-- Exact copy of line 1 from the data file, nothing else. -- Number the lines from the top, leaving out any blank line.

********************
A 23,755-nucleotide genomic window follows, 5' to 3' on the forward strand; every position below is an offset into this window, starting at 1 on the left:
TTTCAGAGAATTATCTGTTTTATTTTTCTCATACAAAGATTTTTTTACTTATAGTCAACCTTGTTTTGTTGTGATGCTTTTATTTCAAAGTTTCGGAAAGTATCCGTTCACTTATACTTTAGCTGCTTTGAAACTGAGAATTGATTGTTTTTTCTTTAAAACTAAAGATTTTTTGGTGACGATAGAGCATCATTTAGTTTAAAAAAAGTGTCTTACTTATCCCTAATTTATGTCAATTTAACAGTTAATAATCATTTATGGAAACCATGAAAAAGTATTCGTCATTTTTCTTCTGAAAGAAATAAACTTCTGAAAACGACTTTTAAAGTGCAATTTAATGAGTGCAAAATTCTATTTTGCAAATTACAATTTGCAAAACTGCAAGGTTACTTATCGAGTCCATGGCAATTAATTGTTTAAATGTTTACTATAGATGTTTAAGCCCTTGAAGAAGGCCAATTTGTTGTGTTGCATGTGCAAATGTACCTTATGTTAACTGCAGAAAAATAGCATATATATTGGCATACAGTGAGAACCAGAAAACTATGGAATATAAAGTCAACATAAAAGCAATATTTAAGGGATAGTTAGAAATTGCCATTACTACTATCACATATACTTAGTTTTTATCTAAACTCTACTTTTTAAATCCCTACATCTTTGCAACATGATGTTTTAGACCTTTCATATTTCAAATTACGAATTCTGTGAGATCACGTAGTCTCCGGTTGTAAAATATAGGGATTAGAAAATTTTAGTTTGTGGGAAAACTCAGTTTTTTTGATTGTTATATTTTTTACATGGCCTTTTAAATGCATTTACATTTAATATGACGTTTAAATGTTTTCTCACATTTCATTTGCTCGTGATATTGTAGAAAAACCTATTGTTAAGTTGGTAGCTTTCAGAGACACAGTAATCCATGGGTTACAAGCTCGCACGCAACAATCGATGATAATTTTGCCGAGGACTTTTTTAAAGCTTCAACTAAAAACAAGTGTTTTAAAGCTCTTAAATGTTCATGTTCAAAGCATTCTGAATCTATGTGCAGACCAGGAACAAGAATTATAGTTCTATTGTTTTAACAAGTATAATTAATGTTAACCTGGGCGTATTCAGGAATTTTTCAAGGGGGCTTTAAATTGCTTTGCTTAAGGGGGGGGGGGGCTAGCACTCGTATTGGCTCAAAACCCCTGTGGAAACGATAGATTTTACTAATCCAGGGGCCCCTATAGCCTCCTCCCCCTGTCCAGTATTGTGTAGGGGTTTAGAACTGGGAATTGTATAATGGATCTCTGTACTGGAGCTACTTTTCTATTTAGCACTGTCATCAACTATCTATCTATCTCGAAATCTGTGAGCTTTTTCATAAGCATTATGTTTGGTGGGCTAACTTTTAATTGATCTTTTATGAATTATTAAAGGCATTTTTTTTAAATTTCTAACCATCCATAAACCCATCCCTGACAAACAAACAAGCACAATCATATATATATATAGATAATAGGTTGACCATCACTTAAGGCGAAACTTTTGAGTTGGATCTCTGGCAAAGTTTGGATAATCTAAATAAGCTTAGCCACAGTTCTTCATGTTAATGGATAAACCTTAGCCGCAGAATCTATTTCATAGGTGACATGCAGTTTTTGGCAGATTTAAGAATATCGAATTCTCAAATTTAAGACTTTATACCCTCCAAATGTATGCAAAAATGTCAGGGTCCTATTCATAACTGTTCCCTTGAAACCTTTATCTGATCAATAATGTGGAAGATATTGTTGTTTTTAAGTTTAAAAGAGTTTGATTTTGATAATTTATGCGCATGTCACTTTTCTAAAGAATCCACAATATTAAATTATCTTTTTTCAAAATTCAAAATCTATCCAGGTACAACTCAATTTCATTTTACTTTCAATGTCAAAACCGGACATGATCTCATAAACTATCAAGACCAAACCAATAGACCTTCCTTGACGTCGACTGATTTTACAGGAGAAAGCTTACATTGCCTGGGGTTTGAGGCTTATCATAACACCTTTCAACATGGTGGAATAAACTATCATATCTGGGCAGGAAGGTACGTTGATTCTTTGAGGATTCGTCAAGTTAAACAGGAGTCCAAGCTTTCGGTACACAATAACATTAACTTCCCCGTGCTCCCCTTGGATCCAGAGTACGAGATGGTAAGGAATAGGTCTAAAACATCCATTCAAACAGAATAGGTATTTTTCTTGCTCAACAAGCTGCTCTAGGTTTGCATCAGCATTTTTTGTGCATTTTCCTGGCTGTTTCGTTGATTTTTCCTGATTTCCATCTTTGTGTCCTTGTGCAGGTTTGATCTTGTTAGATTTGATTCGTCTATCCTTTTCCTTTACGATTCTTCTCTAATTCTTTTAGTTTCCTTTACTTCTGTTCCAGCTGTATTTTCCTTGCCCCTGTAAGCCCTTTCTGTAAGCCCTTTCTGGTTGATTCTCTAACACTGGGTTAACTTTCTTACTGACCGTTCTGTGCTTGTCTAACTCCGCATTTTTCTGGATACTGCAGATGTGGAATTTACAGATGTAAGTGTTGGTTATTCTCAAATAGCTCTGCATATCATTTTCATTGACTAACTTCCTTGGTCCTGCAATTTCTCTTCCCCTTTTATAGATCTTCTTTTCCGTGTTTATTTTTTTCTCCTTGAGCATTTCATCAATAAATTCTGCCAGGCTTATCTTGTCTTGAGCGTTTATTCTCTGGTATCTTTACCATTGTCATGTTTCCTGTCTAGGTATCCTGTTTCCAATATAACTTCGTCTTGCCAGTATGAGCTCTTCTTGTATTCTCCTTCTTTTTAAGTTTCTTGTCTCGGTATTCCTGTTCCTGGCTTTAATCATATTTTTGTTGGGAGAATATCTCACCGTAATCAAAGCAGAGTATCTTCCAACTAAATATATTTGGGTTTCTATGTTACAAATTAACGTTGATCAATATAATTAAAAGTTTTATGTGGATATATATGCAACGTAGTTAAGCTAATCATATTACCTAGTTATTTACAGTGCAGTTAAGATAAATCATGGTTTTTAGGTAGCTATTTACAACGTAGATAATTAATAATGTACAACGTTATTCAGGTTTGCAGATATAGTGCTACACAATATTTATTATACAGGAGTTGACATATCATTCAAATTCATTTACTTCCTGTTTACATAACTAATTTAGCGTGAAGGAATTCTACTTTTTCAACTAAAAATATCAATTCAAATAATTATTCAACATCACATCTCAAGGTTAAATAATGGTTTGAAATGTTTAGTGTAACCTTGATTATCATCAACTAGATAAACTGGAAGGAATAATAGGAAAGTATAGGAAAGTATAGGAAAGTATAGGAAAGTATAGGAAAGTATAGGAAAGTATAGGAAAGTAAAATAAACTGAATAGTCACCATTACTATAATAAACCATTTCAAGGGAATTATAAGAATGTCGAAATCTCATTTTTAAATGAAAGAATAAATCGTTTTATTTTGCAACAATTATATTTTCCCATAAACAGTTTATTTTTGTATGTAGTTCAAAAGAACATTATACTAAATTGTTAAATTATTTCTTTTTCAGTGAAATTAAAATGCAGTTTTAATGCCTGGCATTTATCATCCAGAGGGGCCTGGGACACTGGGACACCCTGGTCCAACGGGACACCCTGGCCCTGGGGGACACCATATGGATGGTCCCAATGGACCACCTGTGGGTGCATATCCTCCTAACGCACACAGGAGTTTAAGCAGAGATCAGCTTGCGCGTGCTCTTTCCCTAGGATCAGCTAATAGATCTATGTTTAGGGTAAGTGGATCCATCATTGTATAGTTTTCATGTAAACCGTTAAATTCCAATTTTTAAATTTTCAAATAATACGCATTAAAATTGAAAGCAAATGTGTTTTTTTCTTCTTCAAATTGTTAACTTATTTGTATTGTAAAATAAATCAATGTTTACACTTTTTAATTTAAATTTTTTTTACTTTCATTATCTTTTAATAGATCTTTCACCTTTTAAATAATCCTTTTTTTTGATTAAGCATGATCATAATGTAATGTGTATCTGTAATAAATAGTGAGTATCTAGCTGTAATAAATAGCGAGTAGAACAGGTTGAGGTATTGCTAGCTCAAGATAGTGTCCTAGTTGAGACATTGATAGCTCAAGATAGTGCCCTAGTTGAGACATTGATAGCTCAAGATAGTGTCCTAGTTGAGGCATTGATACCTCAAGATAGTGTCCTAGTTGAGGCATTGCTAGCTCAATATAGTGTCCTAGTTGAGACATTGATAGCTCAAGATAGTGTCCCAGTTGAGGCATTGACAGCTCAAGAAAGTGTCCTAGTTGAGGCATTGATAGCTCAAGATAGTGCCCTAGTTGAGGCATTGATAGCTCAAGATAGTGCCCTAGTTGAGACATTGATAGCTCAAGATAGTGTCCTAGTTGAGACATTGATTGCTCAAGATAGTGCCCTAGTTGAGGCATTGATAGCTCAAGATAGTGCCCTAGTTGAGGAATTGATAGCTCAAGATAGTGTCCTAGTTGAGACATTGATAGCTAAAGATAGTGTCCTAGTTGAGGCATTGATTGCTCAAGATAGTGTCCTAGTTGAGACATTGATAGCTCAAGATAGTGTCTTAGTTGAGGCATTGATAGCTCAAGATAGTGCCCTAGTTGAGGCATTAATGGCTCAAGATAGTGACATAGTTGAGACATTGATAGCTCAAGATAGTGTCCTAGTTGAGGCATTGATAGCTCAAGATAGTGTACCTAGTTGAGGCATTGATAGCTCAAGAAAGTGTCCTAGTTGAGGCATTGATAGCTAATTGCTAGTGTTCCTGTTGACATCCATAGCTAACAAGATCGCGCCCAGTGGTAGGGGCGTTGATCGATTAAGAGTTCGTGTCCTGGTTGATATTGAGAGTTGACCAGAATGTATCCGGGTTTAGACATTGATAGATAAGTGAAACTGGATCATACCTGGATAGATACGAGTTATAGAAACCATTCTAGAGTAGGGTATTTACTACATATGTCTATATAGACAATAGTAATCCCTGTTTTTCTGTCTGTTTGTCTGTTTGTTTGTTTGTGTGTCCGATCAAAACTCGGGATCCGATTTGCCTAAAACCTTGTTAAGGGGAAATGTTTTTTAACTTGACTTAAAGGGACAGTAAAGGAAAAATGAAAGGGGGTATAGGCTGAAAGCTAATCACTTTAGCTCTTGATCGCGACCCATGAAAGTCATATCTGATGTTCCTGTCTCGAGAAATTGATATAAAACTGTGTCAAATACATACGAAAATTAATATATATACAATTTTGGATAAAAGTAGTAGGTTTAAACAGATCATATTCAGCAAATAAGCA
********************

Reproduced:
A 23,755-nucleotide genomic window follows, 5' to 3' on the forward strand; every position below is an offset into this window, starting at 1 on the left: